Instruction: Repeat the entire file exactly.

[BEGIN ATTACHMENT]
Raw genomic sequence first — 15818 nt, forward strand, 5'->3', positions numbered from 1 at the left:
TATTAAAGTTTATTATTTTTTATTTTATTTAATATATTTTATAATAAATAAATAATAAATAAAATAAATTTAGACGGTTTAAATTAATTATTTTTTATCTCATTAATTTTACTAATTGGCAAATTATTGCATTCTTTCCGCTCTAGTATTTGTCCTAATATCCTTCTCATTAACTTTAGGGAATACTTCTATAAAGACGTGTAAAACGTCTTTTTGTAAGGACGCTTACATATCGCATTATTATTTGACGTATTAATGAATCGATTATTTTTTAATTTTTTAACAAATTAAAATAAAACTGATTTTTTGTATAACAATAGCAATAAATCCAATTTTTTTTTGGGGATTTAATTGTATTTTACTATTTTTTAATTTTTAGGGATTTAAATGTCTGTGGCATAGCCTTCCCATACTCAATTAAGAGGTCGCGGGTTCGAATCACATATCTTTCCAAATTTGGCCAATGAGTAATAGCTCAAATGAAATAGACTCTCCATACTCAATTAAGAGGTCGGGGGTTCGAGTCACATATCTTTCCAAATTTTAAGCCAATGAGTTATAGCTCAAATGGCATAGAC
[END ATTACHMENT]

Raw genomic sequence first — 15818 nt, forward strand, 5'->3', positions numbered from 1 at the left:
TATTAAAGTTTATTATTTTTTATTTTATTTAATATATTTTATAATAAATAAATAATAAATAAAATAAATTTAGACGGTTTAAATTAATTATTTTTTATCTCATTAATTTTACTAATTGGCAAATTATTGCATTCTTTCCGCTCTAGTATTTGTCCTAATATCCTTCTCATTAACTTTAGGGAATACTTCTATAAAGACGTGTAAAACGTCTTTTTGTAAGGACGCTTACATATCGCATTATTATTTGACGTATTAATGAATCGATTATTTTTTAATTTTTTAACAAATTAAAATAAAACTGATTTTTTGTATAACAATAGCAATAAATCCAATTTTTTTTTGGGGATTTAATTGTATTTTACTATTTTTTAATTTTTAGGGATTTAAATGTCTGTGGCATAGCCTTCCCATACTCAATTAAGAGGTCGCGGGTTCGAATCACATATCTTTCCAAATTTGGCCAATGAGTAATAGCTCAAATGAAATAGACTCTCCATACTCAATTAAGAGGTCGGGGGTTCGAGTCACATATCTTTCCAAATTTTAAGCCAATGAGTTATAGCTCAAATGGCATAGAC